Dog Days Mean Cicadas Are Back — Every Year

Dog Days Mean Cicadas Are Back — Every Year

17-year broods overshadow annual August emergence.

Last summer, the Washington area was abuzz — literally and figuratively — with the 17-year-cicadas, an oddity of nature that made suburban backyards sound like the Amazon jungle for two early summer months.

But the glamour of the 17-year brood — the species is called Magicicada — has all but stomped out the knowledge that cicadas come to Washington every year. Step outside this week and the same sound (at a lower volume) is there, a pulsating drone from the treetops, coming from a brood of Magicicada’s cousins — the Tibicen species, also called the Dog Day Cicadas, for the time of year they make their appearance.

In May and June of last year, local papers published some dozens of stories on the invasion of the Magicicadas, but many Washingtonians are so used to the sound of the Dog Day Cicadas that they mistake them for crickets, frogs and other late-summer chirpers.

Three separate Magicicada species — Magicicada septendecim, Magicicada cassini, and Magicicada septendecula — plus the Dog Days emerged last year, and the insects synchronize their calls in what scientists call “chorusing,” creating an almost deafening sound. The single species out this year is far quieter.

“Everyone gets all excited about [the 17-year-cicadas]—never say anything about the Dog Day cicadas,” said Leslie Sturges, a naturalist at Locust Grove Nature Center.

The Dog Day Cicadas are sometimes called annual cicadas, but it’s a partial misnomer. They have a 2-5 year lifecycle, but the broods overlap so that some cicadas emerge every year in July, August, and early September.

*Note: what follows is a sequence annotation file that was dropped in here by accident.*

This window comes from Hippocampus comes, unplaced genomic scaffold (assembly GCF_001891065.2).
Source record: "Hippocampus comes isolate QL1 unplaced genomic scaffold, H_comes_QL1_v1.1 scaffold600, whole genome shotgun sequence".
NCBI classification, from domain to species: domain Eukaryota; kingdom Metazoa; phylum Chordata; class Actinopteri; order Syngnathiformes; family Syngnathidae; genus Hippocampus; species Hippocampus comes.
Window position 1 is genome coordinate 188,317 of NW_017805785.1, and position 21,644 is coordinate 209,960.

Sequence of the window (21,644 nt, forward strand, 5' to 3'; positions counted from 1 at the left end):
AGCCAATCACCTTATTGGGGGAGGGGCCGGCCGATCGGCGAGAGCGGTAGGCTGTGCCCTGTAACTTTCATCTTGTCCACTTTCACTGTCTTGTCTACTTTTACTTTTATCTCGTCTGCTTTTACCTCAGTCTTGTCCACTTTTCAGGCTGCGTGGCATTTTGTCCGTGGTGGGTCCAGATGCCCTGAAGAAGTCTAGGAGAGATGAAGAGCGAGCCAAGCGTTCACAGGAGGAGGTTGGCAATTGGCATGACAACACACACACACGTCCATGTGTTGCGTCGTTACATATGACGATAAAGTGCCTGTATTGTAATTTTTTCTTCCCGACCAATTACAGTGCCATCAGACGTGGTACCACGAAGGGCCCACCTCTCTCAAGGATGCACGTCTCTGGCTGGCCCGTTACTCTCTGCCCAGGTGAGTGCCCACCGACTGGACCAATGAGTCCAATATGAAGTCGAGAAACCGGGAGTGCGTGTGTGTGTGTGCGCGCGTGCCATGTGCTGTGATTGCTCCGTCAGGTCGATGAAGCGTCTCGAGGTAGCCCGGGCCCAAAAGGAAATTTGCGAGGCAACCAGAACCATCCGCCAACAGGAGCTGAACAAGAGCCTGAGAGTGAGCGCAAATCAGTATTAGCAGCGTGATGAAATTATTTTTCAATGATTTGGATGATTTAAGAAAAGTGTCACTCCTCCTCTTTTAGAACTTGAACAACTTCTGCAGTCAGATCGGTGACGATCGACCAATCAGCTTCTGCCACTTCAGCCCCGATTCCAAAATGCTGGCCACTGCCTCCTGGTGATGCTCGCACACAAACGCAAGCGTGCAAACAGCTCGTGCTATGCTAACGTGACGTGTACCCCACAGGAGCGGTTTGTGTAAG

Cicadas, including the Dog Days and roughly a dozen broods of Magicicadas, which emerge in different years in different places, range throughout the eastern United States, the South and Southwest (where they occupy grasses rather than treetops), and parts of Canada, but not the plains, Rockies or Pacific states.

All of the species live underground for most of their life cycles in what Sturges called a “slow-motion lifestyle,” feeding on root hairs and sap before emerging to mate. The chorus comes from the males, who sing to attract females and die after mating.

Dog Days are green and black with black eyes, easily distinguished from the narrower Magicicadas, which have bright red eyes.

A few Magicicadas can still be found in 2005, members of their brood that missed the environmental triggers to emerge last year. They got the memo wrong, so to speak.

“They just missed. For whatever reason they were on the wrong schedule,” said Sturges, who has heard several reports of people finding the red-eyed Magicicadas this year. “They’re not going to breed, because they’re not going to find a mate. They just kind of missed the party.”

All of the cicadas are harmless to humans: they don’t sting or bite and for some are even considered a delicacy. But the 17-year invasion has the potential to wreak havoc on plants and trees. Not so with the Dog Days.

“They do feed on plant sap, but not enough to do any damage,” Sturges said, noting that the biggest danger was being bumped in the head by the clumsy fliers. “They’re not hurting anything. … They’re nice guys.”